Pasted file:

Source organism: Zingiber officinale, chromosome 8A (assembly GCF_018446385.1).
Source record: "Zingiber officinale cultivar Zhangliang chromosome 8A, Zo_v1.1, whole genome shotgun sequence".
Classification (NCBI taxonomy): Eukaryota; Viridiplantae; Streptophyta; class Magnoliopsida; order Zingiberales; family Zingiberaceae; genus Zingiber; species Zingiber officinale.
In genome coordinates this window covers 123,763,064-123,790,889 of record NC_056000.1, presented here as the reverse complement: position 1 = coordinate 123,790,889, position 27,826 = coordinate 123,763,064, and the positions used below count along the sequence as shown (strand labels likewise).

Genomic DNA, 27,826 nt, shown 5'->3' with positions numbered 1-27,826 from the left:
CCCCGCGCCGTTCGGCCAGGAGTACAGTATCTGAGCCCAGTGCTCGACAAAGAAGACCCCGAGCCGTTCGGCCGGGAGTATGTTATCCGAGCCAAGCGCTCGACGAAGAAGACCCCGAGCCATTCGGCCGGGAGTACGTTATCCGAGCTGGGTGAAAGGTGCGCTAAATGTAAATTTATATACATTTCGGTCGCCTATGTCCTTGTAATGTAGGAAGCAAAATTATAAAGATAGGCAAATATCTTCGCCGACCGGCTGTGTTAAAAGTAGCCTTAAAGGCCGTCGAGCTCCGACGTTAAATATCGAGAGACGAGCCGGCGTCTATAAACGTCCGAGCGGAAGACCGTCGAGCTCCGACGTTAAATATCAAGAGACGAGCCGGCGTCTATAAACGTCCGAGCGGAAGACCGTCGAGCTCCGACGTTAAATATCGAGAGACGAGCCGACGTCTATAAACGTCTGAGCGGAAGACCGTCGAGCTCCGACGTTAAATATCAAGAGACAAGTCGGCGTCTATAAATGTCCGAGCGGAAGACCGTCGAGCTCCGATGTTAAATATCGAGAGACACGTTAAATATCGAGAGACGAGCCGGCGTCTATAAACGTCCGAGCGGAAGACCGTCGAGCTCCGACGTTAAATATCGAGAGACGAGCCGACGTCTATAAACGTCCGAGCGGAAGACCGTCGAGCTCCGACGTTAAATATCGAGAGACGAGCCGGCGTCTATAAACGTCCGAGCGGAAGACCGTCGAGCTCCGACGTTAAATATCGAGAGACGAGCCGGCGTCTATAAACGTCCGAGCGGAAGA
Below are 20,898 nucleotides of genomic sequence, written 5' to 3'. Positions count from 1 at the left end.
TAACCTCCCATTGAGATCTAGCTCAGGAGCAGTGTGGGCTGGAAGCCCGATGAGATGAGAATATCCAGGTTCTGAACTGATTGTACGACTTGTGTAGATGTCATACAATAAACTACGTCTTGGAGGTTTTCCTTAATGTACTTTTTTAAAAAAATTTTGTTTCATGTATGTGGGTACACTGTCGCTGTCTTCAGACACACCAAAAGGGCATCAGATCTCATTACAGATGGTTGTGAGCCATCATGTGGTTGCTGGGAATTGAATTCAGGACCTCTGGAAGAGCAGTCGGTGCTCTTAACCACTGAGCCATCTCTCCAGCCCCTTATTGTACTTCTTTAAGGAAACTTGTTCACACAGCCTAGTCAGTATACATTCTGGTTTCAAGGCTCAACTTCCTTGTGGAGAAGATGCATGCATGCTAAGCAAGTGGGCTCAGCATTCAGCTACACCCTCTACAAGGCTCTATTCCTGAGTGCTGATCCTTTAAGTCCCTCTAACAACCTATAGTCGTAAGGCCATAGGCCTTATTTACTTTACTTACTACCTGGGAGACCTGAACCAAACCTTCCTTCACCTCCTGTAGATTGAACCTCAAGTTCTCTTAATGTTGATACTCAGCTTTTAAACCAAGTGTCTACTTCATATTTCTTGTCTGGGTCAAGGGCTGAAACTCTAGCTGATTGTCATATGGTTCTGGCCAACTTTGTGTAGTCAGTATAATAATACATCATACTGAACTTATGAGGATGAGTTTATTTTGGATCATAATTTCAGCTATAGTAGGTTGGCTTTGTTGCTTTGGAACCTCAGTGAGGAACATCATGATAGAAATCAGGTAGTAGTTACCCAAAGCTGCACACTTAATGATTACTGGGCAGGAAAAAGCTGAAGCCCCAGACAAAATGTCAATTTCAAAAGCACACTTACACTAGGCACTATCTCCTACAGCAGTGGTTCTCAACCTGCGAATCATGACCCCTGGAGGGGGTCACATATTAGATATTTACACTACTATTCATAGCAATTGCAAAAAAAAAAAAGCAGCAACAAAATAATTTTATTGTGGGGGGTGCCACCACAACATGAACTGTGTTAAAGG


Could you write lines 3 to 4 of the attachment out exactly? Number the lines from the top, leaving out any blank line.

Classification (NCBI taxonomy): Eukaryota; Viridiplantae; Streptophyta; class Magnoliopsida; order Zingiberales; family Zingiberaceae; genus Zingiber; species Zingiber officinale.
In genome coordinates this window covers 123,763,064-123,790,889 of record NC_056000.1, presented here as the reverse complement: position 1 = coordinate 123,790,889, position 27,826 = coordinate 123,763,064, and the positions used below count along the sequence as shown (strand labels likewise).